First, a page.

Sunday, July 16, 2017

FIddlesticks

Thursday's practice was thirty minutes of doing scales.

The Cecelio arrived in early July of 2016. That means last week I marked the first year of learning violin. I can basically get through a tune now. Accidentals, string crossing, shifting, the start of a vibrato. I'm not doing much in special bowing and I've yet to assay a double stop.

This next year is basically about refining. About, more than anything else, getting comfortable. Right now it still takes so much concentration there are days I simply can't practice.

And, yeah, I'm expanding my practice needs as well. I've been mostly toying with the bass, and that will probably be enough until I actually have a tune I need it for. The penny whistle needs some time in the rotation; I'll probably start taking that to work to at least nail down the scales and get a few flicks into muscle memory. And I've got an upcoming composition I'm tempted strongly to add a darbuka.

(The darbuka is one of the greater group of instruments out there; the ones that you can learn the basics of and kinda-sorta play in a few hours. Unlike the violin, which is weeks of doing exercises -- often without the violin at all -- before you can play a limited tune. All instruments, of course, take vastly more time to get any good at.)



I've also been hitting the books on music theory. Again, there's a lot to be learned there. Music theory reminds me quite a bit of Renaissance astronomy. See, there are inherent mathematical relationships between tones and the harmonic structure of those tones. And there are psychoacoustic responses we humans have to combinations of those tones.

Out of these simple rules, however, comes near-incalculable complexity. What is needed is a simplified structure, an imposed grammar (like the Latinate grammar that got hammered over the Germanic-rooted and rather different linguistic processes of English.) A structure or grammar that will allow working musicians to communicate, to plan, to tune, to build, to otherwise get on with the business of making music.

The Greeks took a stab at such a system and we've been building around it since, adding to, modifying, re-interpreting and distorting until the original Greeks wouldn't recognize it. The thing you have to remember, though, is buried under all the "plagal cadence descending from a diminished major triad with flatted seventh" is actual frequencies and their harmonics.

Frequencies and harmonics that will never, ever, quite line up perfectly. No matter what tuning or which harmonic minor you reach for, no single formulae works for everything. It is positively Goedellian; there can exist no consistent single system of music.



Well, I do have one new thing I've already learned from my studies. And that's a key thing about modes (or scales). When you are composing a piece, you aren't "in" a mode. You assert a mode.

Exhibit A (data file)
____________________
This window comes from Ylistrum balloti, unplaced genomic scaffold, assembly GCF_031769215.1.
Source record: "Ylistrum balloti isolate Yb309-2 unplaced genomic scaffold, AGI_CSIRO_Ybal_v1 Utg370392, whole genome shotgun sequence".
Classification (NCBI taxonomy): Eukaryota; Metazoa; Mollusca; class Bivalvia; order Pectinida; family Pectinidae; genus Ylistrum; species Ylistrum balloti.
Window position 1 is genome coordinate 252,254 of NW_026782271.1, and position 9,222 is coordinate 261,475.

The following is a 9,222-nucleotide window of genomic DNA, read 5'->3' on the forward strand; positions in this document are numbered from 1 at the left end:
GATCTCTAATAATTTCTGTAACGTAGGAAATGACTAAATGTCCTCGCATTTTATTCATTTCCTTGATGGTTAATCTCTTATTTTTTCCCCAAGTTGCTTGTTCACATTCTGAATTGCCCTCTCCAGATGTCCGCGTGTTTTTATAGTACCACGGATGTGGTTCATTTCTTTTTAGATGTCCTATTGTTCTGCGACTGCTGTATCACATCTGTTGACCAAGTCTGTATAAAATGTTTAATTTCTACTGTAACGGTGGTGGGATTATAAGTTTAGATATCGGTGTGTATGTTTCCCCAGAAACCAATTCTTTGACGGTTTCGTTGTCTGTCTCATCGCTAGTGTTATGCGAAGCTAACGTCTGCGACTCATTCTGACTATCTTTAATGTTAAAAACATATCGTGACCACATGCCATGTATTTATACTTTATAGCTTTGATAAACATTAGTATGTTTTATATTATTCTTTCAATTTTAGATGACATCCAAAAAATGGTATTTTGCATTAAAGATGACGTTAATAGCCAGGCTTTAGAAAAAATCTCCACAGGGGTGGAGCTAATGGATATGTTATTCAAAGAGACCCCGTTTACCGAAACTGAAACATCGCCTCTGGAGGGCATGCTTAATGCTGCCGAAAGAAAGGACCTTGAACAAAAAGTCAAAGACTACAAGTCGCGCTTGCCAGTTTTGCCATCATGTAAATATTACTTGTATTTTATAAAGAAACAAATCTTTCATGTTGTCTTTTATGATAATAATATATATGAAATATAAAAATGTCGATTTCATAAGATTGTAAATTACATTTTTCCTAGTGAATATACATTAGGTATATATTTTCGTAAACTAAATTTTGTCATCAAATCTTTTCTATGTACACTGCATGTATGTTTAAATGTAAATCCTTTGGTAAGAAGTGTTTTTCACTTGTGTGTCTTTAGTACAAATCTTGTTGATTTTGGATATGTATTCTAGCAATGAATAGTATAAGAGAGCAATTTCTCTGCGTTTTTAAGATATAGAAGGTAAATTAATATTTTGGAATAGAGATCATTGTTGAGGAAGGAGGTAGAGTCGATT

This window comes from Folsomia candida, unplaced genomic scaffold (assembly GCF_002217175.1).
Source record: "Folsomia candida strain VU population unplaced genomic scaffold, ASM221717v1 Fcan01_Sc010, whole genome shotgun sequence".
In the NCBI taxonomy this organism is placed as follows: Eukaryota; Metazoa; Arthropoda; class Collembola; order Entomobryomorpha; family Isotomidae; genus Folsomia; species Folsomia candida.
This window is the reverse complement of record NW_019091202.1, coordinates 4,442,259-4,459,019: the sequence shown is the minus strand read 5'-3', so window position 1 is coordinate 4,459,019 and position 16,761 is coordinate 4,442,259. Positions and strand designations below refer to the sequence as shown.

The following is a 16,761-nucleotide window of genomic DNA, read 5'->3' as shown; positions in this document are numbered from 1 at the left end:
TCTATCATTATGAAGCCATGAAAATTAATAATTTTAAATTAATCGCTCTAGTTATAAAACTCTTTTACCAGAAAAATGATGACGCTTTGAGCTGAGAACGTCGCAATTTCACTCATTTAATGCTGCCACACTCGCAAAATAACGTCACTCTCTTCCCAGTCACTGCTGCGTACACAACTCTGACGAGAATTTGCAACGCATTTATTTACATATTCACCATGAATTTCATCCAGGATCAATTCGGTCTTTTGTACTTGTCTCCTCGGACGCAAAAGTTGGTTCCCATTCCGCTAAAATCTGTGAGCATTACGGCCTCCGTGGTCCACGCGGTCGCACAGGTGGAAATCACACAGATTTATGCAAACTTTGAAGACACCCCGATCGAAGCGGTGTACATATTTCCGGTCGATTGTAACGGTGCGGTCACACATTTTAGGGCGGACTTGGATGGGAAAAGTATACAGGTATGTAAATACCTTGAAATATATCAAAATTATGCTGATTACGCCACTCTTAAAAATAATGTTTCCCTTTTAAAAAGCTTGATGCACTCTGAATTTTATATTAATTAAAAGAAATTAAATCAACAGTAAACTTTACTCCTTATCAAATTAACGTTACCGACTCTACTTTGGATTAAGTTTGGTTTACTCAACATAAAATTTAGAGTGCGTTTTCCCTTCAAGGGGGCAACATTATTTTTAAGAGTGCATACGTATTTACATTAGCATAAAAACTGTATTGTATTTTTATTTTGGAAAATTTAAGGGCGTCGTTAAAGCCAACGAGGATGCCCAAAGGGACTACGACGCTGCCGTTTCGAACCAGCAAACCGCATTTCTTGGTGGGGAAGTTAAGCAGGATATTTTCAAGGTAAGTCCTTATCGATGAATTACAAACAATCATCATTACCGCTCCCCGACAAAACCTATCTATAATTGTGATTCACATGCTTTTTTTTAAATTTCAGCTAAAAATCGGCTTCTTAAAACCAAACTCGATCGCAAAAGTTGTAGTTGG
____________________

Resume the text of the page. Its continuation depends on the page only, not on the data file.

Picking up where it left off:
Let me make this really simple. I set out to compose a tune in A minor. I start on A, because that's the key I'm in, right? I go up to G because that sounds cool. After a little more wandering I end up on C.

And, whoops. The tune I wrote is basically in C Major. Because that's the relative Major of the key I was trying for. The notes are exactly the same. It's the same white notes. The problem is, I set up a classic IV-V-I sequence there -- a sequence rooted in those underlying harmonics I mentioned earlier -- and thus the piece "feels" like C was the tonic all along.

Sure, I could bring in some harmony parts and assert the triads of A Minor, and that would pull the perception of the key around. Thing is, if you are a beginning composer, and you start with the tune, then fumble around finding chords that go with it, probability is against you finding the ones that really go with (or allow you to modulate from then return strongly to) the key you wanted to be writing in.



I should really spend another year at this, but I'm eager to monkey up some new tunes.

Thursday, July 13, 2017

Informative Tombs

I was dashing off a couple simple scenes for a Tomb Raider fanfic when I suddenly stalled. I wanted to put a little color in the bit (from Tomb Raider: Anniversary) about Natla telling Lara the location of lost Vilcabamba.

Trouble is, Vilcabamba isn't lost. Well, it was, but only a little. Hiram Bingham found the site in 1911, it was identified in 1960, and in the 70's the identification was widely published.

We can give the 2007 game a pass as it is a fairly faithful reproduction of the 1996 game. But, really -- calling it "Lost Vilcabamba" in 1996 is pretty shoddy research.



There's a more important omission in the game, however. And that is, lost or not, Vilcabamba is interesting. What it was and the part it plays in the final act of the Incan civilization is fascinating enough that at least two works of fiction were inspired by it. But all the game does is throw out the name.

(At least the player gets that much; they might be inspired to look it up. There is a major location in the first game of the Crystal Dynamics "trilogy" that doesn't even get a name. In fact, only indirect evidence even tells which country the site is located in!)

This is particularly sad because the art direction of all the games has made an effort to bring in some of the artistic motifs, architectural elements, living arrangements, natural surroundings, etc., appropriate to the various cultures brushed against.